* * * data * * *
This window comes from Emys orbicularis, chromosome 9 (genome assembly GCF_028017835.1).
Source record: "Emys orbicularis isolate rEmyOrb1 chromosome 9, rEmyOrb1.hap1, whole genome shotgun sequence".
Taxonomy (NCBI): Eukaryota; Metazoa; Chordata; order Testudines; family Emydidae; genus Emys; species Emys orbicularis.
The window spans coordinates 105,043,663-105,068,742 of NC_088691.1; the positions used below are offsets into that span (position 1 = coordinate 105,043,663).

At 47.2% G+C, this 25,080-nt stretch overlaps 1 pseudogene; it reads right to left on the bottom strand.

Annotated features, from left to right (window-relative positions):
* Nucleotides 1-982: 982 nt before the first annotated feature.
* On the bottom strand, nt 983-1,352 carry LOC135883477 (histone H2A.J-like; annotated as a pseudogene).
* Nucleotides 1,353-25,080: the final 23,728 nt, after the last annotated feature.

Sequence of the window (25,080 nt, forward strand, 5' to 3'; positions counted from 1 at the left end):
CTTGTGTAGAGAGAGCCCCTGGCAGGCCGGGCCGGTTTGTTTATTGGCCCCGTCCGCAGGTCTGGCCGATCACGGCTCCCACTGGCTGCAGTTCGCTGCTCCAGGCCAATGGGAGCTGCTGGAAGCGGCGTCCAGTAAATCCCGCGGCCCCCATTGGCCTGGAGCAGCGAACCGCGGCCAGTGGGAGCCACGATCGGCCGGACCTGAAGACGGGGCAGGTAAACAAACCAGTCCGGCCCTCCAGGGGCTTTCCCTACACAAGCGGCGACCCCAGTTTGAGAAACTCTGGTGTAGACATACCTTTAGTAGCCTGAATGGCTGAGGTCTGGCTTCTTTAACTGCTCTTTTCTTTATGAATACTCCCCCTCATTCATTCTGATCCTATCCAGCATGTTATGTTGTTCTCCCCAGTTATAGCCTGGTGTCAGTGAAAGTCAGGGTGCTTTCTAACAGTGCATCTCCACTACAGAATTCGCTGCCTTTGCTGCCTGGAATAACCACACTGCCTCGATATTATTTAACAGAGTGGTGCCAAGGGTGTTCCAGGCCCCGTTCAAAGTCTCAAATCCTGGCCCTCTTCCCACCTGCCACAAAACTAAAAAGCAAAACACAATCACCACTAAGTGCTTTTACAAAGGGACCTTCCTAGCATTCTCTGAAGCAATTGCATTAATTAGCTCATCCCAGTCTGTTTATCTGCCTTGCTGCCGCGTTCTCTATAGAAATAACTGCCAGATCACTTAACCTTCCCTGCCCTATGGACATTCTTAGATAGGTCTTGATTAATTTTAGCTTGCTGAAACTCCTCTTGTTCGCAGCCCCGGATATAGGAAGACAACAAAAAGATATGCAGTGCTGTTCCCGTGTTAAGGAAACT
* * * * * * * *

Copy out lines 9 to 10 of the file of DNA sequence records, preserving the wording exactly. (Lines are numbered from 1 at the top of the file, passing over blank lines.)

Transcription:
* Nucleotides 1,353-25,080: the final 23,728 nt, after the last annotated feature.

Sequence of the window (25,080 nt, forward strand, 5' to 3'; positions counted from 1 at the left end):